This is where the concept of the Digital Factory applies. Put simply, the digital factory is when a digital twin or copy of real production is simulated – and shows the production process in a virtual way. It is especially important for the planning and optimisation of the manufacture of complex products, such as medical devices.

At our upcoming information roadshow on Industry 4.0 for medical device companies, experts from Seabrook Technology Group and Siemens will discuss and showcase the advanced technologies necessary to keep pace with digitisation. In this blog, we will examine the advanced technologies in Product Lifecycle Management (PLM) and the huge role it will play in the transition to digitisation.

PLM is so much more than a piece of software or a technology, it is also a strategic operations process that will ensure sustained manufacturing excellence into the future. PLM facilitates compliance enforcement, enables greater innovation – therefore enhancing product quality, reduces time to market and allows for continuous improvement.

At the very core of PLM is its ability to simulate a digital copy of the end product in which individual components can be inserted in different configurations and thoroughly tested. This is possible along the entire development chain, before a single piece of the product is ever produced. This process is especially significant for the medical device manufacturing sector, where reconfigurations and iterations of a product cost both valuable time and money.

An example is the progress and innovation in the global production of orthopaedic medical devices by the Wright Medical Technology Group. Using PLM Teamcenter®, Wright has been able to come up with less painful and less invasive ways of repairing fractures and other orthopaedic ailments. It has designed and manufactured hip and knee joint implants as well as implants for hands, shoulders, feet and ankles. PLM has allowed for collaboration between all teams in quality, engineering and manufacturing, as well as with the necessary surgeons and medical professionals who could look at virtual 3D models of the device and give instant feedback. With the easy accessibility of the most up-to-date data, PLM Teamcenter also resulted in reducing time to market and cutting delays with FDA compliance and regulations for Wright, who has increased its market share since adopting the technology.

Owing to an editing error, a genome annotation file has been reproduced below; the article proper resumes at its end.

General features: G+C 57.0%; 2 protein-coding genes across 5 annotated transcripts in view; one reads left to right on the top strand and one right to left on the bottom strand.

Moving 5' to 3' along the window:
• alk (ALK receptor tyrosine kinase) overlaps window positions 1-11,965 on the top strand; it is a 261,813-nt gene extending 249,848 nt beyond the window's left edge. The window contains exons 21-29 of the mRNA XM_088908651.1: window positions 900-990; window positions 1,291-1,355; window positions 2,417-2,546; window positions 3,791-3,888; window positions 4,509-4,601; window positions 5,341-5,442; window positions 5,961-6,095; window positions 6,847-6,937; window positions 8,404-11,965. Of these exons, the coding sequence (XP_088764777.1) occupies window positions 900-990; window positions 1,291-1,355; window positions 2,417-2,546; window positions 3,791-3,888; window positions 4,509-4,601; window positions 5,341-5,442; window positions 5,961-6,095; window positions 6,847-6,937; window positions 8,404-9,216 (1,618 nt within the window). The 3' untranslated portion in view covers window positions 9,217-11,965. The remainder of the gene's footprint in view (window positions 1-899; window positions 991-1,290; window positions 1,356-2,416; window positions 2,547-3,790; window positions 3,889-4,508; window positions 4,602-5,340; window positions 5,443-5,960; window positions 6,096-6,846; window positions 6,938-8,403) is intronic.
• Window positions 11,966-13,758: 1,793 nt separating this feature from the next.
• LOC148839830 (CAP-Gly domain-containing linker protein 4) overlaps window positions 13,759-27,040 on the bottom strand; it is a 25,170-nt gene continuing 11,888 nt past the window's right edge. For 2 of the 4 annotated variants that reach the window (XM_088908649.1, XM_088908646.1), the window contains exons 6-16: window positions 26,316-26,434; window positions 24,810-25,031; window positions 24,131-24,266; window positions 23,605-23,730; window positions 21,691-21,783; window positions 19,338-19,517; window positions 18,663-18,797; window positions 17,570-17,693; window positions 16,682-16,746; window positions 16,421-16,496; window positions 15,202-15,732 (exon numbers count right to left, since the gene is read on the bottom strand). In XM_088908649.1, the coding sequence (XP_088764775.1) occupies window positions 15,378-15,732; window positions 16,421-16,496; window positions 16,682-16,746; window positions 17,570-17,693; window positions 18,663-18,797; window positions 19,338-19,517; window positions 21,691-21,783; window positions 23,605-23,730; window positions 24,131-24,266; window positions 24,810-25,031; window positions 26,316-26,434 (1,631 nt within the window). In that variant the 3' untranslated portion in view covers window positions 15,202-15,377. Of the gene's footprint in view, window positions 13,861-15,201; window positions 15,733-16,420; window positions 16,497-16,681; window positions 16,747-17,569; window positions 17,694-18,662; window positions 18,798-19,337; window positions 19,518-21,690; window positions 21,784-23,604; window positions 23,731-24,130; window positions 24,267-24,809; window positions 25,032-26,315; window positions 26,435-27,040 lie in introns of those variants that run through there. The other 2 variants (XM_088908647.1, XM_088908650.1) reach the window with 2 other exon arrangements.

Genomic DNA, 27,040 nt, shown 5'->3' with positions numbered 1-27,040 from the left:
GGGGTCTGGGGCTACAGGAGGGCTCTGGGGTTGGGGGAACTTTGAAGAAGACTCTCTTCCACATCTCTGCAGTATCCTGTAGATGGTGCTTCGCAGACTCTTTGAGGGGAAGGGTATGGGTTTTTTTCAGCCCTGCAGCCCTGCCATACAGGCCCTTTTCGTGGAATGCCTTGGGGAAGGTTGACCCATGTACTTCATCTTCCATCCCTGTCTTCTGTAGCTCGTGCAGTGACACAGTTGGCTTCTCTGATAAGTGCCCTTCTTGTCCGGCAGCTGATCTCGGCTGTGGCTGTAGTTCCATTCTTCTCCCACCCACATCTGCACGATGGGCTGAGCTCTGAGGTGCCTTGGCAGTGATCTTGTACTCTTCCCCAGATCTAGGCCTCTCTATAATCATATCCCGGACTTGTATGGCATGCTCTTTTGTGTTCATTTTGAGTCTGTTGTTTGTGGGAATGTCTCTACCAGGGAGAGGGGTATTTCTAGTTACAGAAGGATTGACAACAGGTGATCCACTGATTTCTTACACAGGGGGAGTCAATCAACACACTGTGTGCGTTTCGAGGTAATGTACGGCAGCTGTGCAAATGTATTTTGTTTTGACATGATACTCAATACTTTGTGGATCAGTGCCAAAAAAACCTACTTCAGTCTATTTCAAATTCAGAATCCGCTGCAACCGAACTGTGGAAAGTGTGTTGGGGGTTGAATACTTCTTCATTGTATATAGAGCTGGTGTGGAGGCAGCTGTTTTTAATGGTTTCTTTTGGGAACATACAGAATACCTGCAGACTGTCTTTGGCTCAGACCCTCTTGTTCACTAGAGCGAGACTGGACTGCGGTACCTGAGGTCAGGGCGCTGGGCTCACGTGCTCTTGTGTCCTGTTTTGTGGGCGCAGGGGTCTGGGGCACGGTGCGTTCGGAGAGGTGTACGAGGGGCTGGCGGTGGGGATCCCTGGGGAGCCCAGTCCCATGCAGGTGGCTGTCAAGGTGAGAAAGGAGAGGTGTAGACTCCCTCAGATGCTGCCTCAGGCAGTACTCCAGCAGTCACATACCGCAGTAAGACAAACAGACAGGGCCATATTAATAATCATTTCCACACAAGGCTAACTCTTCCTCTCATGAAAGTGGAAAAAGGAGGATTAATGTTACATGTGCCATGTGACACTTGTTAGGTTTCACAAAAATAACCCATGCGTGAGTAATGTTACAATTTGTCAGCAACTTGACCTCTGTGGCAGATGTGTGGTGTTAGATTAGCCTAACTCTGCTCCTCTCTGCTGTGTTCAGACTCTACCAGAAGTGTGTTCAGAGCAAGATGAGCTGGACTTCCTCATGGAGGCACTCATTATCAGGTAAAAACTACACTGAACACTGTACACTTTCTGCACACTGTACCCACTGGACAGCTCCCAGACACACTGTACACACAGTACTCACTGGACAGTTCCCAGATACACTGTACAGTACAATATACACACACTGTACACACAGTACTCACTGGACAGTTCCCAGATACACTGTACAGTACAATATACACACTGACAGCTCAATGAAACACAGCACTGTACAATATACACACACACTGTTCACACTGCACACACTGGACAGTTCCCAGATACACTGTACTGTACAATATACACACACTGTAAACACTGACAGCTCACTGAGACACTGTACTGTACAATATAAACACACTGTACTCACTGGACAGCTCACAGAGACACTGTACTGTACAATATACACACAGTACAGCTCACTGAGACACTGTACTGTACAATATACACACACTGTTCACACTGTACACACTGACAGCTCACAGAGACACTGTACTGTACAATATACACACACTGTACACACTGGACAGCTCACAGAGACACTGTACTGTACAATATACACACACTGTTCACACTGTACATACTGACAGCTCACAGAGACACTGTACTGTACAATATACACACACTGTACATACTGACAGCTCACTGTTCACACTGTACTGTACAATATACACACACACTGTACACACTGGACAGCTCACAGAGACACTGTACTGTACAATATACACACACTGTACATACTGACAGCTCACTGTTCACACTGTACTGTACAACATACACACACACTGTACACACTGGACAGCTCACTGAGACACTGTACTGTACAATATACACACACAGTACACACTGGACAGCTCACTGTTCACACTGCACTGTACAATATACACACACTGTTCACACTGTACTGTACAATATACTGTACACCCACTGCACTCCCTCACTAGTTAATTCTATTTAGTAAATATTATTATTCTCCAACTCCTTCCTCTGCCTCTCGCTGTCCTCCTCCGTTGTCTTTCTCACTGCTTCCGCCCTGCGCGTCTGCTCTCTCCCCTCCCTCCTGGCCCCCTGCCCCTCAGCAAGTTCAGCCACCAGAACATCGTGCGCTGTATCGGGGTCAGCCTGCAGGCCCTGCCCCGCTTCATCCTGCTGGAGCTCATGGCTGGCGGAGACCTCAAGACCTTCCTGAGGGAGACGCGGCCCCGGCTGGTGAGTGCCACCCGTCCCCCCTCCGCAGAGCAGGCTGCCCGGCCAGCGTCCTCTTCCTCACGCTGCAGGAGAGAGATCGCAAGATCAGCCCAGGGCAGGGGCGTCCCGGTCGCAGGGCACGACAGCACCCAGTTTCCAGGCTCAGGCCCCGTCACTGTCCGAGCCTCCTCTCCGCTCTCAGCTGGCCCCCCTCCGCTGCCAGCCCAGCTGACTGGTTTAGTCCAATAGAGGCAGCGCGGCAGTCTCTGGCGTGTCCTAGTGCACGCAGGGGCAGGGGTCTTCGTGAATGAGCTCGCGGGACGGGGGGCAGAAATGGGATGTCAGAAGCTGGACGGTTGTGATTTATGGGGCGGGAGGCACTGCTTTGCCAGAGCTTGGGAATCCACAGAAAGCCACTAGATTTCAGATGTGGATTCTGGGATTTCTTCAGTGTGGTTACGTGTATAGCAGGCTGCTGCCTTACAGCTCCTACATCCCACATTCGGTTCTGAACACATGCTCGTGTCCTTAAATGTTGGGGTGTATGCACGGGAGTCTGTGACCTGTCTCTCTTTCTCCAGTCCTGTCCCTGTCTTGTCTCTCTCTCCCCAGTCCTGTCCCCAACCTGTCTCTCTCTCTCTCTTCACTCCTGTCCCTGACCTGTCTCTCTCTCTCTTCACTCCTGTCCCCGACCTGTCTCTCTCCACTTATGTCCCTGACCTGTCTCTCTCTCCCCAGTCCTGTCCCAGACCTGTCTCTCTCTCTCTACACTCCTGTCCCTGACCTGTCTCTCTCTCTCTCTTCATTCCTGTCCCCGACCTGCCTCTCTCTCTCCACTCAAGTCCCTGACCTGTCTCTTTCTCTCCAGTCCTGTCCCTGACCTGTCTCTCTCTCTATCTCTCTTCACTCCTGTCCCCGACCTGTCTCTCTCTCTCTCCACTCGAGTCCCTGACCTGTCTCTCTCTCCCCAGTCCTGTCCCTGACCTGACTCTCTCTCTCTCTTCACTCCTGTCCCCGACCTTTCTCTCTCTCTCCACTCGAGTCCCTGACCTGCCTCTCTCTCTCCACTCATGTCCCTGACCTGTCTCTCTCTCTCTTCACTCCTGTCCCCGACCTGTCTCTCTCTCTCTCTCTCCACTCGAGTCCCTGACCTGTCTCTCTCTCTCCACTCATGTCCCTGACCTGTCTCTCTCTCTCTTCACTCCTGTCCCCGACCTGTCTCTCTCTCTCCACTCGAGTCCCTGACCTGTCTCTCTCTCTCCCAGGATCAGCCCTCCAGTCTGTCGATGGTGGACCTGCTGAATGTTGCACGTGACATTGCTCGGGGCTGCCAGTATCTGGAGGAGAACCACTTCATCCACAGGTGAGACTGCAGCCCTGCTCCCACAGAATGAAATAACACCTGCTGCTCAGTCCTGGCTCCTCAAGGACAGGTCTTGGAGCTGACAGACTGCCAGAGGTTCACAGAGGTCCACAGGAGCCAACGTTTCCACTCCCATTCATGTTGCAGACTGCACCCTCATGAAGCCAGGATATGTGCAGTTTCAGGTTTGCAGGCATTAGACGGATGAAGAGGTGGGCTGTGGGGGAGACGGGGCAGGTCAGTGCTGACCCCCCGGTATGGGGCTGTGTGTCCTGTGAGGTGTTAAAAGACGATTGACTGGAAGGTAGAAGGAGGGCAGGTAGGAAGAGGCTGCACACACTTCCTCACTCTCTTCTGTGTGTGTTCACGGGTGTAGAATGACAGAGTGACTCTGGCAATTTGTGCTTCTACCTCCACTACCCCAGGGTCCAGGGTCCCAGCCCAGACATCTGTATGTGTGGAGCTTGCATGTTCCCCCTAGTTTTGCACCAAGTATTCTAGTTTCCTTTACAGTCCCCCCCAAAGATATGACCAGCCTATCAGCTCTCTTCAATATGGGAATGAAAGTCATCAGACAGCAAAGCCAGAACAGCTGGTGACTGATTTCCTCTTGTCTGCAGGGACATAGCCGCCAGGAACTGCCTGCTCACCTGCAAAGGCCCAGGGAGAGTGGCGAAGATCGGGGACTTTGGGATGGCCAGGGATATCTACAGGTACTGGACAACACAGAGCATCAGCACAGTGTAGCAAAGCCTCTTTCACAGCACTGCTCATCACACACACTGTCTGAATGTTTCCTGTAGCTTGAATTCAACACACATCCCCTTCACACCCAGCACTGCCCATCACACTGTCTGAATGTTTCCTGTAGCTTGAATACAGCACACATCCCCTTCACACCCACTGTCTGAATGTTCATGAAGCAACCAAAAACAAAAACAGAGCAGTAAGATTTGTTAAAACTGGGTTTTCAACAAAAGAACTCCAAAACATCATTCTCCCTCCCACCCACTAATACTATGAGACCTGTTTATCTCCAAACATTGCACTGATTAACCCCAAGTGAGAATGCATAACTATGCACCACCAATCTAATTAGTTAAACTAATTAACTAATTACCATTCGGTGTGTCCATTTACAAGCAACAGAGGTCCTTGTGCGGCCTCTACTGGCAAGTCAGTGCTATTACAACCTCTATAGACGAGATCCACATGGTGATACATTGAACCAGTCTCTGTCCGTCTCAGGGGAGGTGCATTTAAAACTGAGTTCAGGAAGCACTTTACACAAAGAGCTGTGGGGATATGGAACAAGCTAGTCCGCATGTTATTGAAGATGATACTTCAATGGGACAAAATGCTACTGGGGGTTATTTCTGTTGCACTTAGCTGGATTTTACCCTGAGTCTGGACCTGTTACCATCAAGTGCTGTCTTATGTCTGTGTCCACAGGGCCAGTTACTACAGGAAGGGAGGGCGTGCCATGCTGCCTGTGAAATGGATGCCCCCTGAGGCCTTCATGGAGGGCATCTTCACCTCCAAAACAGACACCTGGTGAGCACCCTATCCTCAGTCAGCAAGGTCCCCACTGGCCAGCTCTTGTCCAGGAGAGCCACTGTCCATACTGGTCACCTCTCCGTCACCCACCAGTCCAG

Using PLM to connect the real with the virtual world of production makes it possible to enter entirely new dimensions in quality, efficiency and flexibility.  It’s clear that organisations that adopt these technologies now in order to transition to the Digital Factory, will lead the way in the future.

For more information, or to secure your place at Seabrook’s Preparing for Industry 4.0 roadshow, see


MESA, ISA & Seabrook

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Seabrook was delighted to meet with representatives of the Manufacturing Enterprise Solutions Association at the ISA’s first Food and Pharmaceutical Symposium to be held in Ireland. It was a great opportunity for us to catch up with MESA representatives and to discuss all that they have been doing in Ireland. We have always been extremely proud of our association with the organisation.

Desmond Savage gave a highly informative presentation on MESA during the food segment of the conference which was held at the Rochestown Park Hotel in Seabrook’s native Cork. The President of the ISA Ireland chapter, Alan Bateman, also recognised MESA’s support during his address to delegates. Pictured in the above photo taken at event are, from left to right, Ian Foley of Seabrook along with Wayne Bursey, Siemens, Peter Cullen, Rockwell Automation, Desmond Savage, ATS, and Andrew Daly, VisionID of the Ireland Special Interest Group.

MESA has some exciting events taking place over the next couple of weeks, including the Second International Virtual Internet of Things Conference in April and the Automation Conference and Expo in May. For a full list of MESA’s events, see

digital factory

4 ways PLM will enhance medical device manufacturing